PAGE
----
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NZ dollar little changed as Trump impact weighed, volatility remains low

Jonathan Underhill
Mon, 30 Jan 2017

By Jonathan Underhill

Jan. 30 (BusinessDesk) - The New Zealand dollar was little changed near its highest in more than two months, having rallied through January, as low global volatility ensures the so-called carry trade remains popular.

The kiwi traded at 72.65 US cents as at 5pm in Wellington, from 72.62 cents in late New York trading on Friday and 72.45 cents in Wellington at the end of last week.The trade-weighted index slipped to 79.46 from 79.58 on Friday, having reached 79.76 last week, the highest since April 2015.

Traders said financial markets haven't reacted much to US President Donald Trump's temporary ban on travellers from seven Muslim-majority countries, which sparked an outcry from leaders of other countries and created chaos at American airports, because it isn't yet clear what economic impact his protectionist policies may have.

The Chicago Board Options Exchange Volatility Index, or VIX, is near its lowest levels since before the global financial crisis, which has given investors more appetite for the carry trade, where they borrow where interest rates are lower to buy higher-yielding New Zealand assets.

"There is a little bit of concern in the (US) dollar but markets have been very resilient to these protectionist issues," said Chris Weston, chief market strategist at IG Markets. "The market is still trying to connect the dots to see if there's an economic issue rather than just a humanitarian issue" and whether some assets deserve a high risk premium as a result.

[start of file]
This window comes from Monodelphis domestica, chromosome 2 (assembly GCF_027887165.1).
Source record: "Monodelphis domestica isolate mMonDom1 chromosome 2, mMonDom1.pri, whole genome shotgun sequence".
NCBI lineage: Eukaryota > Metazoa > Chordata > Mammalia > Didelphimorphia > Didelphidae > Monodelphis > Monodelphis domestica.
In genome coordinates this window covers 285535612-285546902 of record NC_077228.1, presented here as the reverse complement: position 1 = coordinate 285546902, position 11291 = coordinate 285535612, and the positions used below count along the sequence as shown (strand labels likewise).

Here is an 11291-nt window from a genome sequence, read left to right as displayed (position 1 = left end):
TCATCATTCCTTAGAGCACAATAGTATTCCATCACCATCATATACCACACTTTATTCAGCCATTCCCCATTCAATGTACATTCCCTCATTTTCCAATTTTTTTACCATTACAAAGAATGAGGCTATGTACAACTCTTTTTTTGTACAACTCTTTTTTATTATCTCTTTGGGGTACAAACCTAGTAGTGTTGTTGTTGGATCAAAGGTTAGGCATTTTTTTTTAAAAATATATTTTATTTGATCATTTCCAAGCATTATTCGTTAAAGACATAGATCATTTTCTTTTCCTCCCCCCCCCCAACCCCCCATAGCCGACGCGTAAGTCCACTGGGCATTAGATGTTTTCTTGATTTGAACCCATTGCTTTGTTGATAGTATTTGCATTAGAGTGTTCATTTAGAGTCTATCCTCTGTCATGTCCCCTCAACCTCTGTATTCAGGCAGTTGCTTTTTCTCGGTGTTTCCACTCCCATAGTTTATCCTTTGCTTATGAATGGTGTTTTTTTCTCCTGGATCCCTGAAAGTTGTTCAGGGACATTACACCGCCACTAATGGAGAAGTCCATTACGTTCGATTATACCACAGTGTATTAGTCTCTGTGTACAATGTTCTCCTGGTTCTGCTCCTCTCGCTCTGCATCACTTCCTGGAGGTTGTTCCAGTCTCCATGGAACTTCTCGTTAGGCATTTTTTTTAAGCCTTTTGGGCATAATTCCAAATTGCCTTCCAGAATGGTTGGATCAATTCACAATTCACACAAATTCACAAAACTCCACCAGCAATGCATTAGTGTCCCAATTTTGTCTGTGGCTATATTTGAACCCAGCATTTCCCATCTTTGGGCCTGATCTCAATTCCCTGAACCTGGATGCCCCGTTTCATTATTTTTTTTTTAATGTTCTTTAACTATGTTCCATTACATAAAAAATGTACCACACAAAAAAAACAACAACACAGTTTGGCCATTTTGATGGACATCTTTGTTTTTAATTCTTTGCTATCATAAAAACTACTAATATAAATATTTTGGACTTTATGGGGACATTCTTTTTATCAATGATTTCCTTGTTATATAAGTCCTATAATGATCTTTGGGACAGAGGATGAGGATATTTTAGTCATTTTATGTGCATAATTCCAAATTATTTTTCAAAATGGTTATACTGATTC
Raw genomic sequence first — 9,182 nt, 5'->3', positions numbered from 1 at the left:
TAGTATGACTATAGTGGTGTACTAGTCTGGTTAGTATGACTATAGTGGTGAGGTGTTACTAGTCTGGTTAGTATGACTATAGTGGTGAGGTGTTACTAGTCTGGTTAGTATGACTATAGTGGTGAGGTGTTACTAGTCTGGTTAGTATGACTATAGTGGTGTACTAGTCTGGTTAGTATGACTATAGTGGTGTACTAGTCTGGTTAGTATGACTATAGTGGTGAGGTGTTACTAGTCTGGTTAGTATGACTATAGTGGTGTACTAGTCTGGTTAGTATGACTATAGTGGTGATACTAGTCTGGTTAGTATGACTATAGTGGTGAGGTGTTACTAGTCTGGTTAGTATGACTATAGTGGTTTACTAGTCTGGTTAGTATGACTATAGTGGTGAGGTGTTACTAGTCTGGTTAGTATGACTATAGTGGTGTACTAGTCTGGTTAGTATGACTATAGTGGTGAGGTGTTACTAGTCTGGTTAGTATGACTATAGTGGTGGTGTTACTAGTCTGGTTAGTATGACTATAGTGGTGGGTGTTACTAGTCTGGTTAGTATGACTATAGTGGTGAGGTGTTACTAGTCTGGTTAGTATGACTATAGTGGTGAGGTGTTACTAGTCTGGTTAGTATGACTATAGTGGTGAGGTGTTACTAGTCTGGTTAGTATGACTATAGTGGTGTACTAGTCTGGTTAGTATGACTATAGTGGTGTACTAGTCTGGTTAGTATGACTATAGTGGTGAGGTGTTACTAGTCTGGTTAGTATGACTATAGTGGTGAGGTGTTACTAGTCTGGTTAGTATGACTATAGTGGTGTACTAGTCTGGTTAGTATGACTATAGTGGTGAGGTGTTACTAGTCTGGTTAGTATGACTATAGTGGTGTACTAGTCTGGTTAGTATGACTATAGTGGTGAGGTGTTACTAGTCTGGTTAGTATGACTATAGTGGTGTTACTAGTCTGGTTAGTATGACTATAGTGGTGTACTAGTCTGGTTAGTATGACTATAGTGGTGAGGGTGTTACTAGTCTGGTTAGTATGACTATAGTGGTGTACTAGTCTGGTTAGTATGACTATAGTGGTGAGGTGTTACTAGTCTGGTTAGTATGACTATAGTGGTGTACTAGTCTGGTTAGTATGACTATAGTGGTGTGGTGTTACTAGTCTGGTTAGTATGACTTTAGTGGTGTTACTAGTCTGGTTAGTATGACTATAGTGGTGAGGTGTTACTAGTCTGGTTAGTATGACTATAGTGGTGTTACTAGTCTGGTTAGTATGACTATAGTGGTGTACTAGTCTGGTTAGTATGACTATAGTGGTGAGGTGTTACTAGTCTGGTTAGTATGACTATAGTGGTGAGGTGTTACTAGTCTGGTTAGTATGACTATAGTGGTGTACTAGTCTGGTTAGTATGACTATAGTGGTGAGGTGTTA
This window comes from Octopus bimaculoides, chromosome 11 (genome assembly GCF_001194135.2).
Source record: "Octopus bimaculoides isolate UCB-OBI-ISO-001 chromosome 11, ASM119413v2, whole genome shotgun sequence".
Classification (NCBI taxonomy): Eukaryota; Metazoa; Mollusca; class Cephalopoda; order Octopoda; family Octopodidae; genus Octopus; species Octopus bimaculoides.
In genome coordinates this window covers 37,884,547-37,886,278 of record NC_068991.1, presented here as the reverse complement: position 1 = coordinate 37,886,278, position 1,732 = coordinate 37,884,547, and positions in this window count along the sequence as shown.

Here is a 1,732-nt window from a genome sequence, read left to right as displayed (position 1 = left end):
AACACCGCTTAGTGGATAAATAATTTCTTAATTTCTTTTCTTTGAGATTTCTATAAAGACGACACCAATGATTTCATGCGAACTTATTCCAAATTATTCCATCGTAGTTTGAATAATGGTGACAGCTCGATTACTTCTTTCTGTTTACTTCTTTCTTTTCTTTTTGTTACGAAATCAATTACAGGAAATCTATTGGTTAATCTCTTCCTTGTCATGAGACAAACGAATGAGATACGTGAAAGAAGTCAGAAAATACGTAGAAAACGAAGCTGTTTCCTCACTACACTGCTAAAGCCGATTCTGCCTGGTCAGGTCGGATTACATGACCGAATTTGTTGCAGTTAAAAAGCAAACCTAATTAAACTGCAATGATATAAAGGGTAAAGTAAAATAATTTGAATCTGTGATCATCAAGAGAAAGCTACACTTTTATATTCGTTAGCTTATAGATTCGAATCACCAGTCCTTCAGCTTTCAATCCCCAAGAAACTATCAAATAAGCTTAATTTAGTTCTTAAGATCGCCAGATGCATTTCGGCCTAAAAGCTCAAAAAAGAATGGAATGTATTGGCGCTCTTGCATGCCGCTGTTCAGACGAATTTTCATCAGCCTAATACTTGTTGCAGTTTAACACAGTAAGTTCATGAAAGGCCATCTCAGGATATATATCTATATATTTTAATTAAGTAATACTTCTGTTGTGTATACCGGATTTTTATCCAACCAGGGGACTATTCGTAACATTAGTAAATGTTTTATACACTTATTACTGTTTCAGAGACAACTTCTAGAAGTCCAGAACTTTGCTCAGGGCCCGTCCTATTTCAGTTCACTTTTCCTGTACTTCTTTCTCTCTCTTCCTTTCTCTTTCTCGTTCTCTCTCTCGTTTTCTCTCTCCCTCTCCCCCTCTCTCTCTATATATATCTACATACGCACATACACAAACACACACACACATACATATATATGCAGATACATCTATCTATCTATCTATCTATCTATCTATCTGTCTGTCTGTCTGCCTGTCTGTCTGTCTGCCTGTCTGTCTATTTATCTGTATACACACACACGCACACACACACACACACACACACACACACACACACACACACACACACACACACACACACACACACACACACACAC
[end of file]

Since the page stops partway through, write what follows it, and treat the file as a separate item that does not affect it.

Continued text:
If economic concerns came to the fore, it was likely the Federal Reserve wouldn't be as aggressive in raising interest rates, he said. "We're in a period of unknowns in so many things".

The kiwi didn't move much after figures showed New Zealand's monthly trade deficit was little changed in December from the year-earlier month at $41 million as imports and exports both slid by about the same amount. The deficit is less than the $98 million anticipated by economists, according to a consensus forecast.

Traders are also looking ahead to labour market data on Wednesday which may show the jobless rate held below 5 percent, while the Federal Open Market Committee isn't expected to change US interest rates at the end of its two-day meeting but may give an indication of its timing for a hike. US payrolls figures for January round out the week, with the world's biggest economy forecast to have added 168,000 jobs this month, up from 156,000 the previous month.

The kiwi traded at 96.16 Australian cents from 96.23 cents in New York on Friday. It traded at 4.9974 yuan, and briefly topped 5 yuan, from 4.9946 yuan and fell to 67.70 euro cents from 67.89 cents. It traded at 57.76 British pence from 57.88 pence last week and fell to 83.14 yen from 83.58 yen.

New Zealand's two-year swap rate fell 3 basis points to 2.39 percent while the 10-year swaps fell 5 basis points to 3.51 percent.


Jonathan Underhill
Mon, 30 Jan 2017
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NZ dollar little changed as Trump impact weighed, volatility remains low